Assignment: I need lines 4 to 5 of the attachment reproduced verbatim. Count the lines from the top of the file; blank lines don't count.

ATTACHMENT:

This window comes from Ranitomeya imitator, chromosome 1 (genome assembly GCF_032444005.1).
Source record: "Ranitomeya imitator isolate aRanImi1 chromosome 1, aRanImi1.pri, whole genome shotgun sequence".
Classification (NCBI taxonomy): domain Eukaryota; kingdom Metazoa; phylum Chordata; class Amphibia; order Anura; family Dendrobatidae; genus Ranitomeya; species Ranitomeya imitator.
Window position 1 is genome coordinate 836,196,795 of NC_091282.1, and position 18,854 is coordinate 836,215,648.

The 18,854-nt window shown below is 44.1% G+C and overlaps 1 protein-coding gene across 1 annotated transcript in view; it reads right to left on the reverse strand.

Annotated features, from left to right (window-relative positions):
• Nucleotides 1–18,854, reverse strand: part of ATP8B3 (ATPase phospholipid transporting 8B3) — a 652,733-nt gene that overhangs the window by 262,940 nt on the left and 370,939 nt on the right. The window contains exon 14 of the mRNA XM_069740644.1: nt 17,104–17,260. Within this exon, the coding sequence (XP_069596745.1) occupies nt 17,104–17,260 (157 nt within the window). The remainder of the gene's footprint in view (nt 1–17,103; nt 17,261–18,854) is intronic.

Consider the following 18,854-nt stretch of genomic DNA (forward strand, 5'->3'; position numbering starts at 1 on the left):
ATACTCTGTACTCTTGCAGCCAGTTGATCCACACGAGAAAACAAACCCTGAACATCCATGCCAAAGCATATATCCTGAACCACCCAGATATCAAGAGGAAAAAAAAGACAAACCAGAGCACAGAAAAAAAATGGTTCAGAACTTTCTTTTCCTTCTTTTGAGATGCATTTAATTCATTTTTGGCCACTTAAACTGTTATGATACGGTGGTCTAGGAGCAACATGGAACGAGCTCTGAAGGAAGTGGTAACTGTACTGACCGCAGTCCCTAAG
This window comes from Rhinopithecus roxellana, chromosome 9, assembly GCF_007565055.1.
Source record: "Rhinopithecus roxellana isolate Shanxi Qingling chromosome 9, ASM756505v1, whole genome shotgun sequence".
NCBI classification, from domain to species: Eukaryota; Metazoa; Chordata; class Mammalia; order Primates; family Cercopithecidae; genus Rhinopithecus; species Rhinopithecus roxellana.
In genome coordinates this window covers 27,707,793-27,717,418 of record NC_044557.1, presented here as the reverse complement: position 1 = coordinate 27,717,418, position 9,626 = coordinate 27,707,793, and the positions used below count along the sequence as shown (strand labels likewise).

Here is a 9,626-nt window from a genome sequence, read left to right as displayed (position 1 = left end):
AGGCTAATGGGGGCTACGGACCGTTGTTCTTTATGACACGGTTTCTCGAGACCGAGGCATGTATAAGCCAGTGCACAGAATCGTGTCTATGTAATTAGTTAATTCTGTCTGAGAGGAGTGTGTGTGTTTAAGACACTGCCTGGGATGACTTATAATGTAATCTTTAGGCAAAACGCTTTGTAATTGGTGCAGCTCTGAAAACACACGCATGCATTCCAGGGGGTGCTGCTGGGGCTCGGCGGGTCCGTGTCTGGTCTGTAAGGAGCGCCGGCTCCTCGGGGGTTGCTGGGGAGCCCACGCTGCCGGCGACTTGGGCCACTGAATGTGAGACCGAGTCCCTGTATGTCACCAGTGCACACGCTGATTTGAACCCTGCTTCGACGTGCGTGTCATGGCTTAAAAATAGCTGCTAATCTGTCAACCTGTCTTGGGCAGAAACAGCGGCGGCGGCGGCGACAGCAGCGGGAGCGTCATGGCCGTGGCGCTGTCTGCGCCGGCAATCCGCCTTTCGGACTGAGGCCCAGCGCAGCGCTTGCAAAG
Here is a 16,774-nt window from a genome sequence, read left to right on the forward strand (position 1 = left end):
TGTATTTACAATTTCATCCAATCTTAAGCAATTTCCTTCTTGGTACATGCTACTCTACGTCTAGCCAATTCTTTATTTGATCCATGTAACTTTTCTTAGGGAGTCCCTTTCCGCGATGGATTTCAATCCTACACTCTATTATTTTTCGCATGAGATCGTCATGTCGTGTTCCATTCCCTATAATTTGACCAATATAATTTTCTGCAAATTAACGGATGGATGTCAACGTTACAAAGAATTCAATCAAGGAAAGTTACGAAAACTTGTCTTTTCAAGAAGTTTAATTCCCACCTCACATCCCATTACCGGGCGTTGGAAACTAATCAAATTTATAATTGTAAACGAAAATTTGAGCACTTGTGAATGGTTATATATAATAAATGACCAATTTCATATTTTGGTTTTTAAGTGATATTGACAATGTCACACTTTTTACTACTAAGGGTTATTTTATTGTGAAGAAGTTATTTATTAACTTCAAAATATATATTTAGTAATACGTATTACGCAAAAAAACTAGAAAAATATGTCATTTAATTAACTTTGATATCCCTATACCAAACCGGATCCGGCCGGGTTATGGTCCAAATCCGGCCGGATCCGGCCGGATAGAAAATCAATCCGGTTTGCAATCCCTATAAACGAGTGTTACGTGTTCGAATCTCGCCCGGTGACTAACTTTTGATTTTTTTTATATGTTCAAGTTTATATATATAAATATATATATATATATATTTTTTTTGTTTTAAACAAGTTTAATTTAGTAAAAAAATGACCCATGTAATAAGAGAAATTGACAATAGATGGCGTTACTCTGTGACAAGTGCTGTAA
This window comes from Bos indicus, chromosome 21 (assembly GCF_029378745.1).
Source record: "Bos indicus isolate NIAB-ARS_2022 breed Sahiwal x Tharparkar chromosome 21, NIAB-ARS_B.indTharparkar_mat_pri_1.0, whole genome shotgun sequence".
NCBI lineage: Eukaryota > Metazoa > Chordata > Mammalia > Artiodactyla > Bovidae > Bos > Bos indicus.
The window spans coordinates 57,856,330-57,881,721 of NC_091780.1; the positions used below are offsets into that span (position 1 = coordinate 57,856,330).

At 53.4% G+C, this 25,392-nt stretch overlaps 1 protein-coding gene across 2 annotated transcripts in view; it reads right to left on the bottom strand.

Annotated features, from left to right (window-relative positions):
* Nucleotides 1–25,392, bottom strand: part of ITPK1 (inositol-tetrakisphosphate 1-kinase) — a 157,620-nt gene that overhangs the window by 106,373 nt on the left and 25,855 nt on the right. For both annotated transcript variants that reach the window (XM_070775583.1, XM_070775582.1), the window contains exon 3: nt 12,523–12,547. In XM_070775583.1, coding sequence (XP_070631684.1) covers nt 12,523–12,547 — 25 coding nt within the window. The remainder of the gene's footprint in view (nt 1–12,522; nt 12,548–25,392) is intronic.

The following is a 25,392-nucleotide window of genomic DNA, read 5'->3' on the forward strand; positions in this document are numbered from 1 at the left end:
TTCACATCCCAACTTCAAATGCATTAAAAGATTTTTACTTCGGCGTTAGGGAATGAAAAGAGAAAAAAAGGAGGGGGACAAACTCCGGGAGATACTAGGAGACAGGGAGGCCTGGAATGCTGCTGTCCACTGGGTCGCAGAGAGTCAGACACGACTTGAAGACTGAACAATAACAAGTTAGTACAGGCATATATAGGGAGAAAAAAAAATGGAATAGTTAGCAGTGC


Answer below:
Window position 1 is genome coordinate 836,196,795 of NC_091282.1, and position 18,854 is coordinate 836,215,648.

The 18,854-nt window shown below is 44.1% G+C and overlaps 1 protein-coding gene across 1 annotated transcript in view; it reads right to left on the reverse strand.